All photos and photomontages are copyrighted. With thanks to the Lewisham Local History & Archive Centre and dusashenka.


150 thoughts on “Lewisham’s lost cinemas

  1. Electric Palace closed as a cinema in dec 1954, it was converted into a supermarket, and, in the early 60’s changed to bingo. In 1989 the Palace became a snooker hall, which I believe is the case today. Highly unlikely ” TITANIC” appeared there though.

  2. It’s now finally here Empire cinema is now opened in the London borough of Waltham Forest Walthamstow. it’s just now you Lewisham the only London borough without a cinema I hope you guys get one soon good luck in the future it would be nice to see one open up there hopefully soon

  3. Checking on old pics of the Rex, the lampost outside the LH front has never changed, pre war, 50s etc, even after the cinema had gone the same lampost remains by the road name. Did you ever receive my pics of early lewisham cinemas ?

    • I remember Studio 6/7 well.i saw a film I wanted to see advertised in that week’s local paper. but when I turned up at the cinema the entrance doors were chained close and the lobby cards for the film i wanted to see were placed in their frames. talk about a hasty decision to close!

      • Hi Tina, Yes I can remember well The Studio – 6 & 7 that was also previously called; The REX. The Studio 6 & 7 was the first Picture House in Lewisham, and for miles around to have within it Two Cinemas Screens showing different types of Films and Movies at the same time. The main differences between the management of when this Cinema were called once The Rex, was that you could see during this period Films that were re-released, since I can recall back when after seeing my first James Bond Film, (Goldfinger in 1964), which was the 3rd in the Bond Series, when the following week at; The Rex they were showing a Double-Feature catch-up with – Dr No, and From Russia With Love which are both Bond Films 1 and 2 in The James Bond Film Series. However, when The Studio 6 & 7 replaced the former Rex Picture House, Studio 6, or 7 would be more inclined to show more of an Adult X Rated type of Movie upon its One Screen while upon its Second Screen you would have a more Family type of Film being shown. It is true to say, that The Studio 6 & 7 did show many more different selections of Films of those days that were not being otherwise shown elsewhere around in any other near by Cinemas or areas back during those days. If I went too The Studio 6 and 7, it would always be upon a Sunday Afternoon for the weeks first Film sitting of what was on for that week.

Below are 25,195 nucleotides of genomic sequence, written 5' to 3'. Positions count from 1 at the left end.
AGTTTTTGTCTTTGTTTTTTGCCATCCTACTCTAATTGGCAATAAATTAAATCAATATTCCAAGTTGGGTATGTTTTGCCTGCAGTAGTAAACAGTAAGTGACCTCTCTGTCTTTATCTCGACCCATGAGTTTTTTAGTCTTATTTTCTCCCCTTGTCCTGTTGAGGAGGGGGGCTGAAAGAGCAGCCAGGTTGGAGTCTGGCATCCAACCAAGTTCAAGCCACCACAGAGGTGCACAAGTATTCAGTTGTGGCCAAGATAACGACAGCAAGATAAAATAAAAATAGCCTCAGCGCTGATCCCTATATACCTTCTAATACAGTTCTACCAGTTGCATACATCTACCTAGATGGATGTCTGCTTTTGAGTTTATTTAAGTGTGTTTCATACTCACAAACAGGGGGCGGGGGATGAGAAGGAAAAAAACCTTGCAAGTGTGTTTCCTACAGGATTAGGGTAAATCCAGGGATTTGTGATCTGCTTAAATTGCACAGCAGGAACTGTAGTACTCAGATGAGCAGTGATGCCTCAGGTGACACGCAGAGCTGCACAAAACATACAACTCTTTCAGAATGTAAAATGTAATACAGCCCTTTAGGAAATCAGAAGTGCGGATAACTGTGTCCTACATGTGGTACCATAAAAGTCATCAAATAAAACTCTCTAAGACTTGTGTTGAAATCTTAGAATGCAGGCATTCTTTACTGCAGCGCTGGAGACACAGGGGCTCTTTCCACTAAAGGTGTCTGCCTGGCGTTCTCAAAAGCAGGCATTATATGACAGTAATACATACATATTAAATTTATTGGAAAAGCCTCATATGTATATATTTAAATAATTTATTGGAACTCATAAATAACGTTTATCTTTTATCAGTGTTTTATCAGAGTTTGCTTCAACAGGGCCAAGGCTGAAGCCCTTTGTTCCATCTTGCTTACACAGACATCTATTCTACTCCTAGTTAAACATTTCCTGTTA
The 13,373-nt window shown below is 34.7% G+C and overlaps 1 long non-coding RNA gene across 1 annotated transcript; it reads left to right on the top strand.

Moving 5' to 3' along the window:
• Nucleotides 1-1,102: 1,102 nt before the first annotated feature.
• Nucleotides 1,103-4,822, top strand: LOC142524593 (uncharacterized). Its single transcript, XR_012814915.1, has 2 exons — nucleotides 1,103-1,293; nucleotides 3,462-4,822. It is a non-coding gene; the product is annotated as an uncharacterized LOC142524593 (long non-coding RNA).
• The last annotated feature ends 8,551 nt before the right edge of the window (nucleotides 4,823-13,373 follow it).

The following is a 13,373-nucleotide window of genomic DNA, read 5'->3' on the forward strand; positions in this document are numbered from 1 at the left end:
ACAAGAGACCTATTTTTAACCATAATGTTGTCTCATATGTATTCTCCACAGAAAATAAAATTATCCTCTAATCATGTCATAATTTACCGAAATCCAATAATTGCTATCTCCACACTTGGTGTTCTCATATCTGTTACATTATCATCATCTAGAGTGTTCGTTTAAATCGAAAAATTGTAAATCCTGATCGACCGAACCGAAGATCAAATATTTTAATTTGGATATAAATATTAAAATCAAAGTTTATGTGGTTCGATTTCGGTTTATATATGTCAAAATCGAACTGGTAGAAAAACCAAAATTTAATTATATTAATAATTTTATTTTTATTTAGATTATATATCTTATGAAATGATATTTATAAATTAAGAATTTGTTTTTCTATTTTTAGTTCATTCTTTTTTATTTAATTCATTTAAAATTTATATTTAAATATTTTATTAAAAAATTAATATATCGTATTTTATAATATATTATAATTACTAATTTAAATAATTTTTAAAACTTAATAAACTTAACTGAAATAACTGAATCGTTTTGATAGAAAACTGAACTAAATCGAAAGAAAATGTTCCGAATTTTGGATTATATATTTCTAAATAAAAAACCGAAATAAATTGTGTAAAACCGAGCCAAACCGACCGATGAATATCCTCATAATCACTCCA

4. Check back Linda, prior to Studio 6 7 it was the Rex from 1951′ always billed as “lewisham’s luxury cinema”, and prior to that it was the Kings Hall until it was bombed in,I think 1941.

  5. These are absolutely fascinating and just show the vandalism that has gone on over the years. I have lived here since 1990 and am struggling to remember the Gaumont Palace which must have still been standing then. Hopefully it will come back, but that area is so different now, and changing again.

  6. I grew up in Catford during the War & knew most of the above Cinemas/Theatres. Haven’t been back since 1970’s. The Queen’s Hall, about 3 ‘shops’ along from The Hippodrome (and with a Turner’s Sweetshop next door to the left?) seems to be missing from your list. 1 other Cinema which you may not know of is The Rivolli Cinema (now The Rivolli Ballroom) just alongside the railway bridge where the B218 crosses.

    • My Dad went to the Queen’s Hall, Rushey Green many times and well remembers, when people were allowed to smoke in the cinema, by late in the evening you could hardly see the screen for the smoke rising from the stalls!

      • Hi Keith.
        Yes, The Queen’s Hall which like you said was also a few doors down the other way from Timpson’s Coach Station.
        What I remember about this Picture House was that to me it seemed a rather small place that had darkened interior for one of the last Film’s I can remember seeing there was a Movie starring Rod Cameron that was made up of episodes from a TV Series called State Trooper (a TV Series that was never shown here as far as I know in The UK). I can remember this theatrical Second Feature Film Release of what we would more likely call today a TV Movie as this Film was actually very good with a Climax Ending that I can still remember to this day.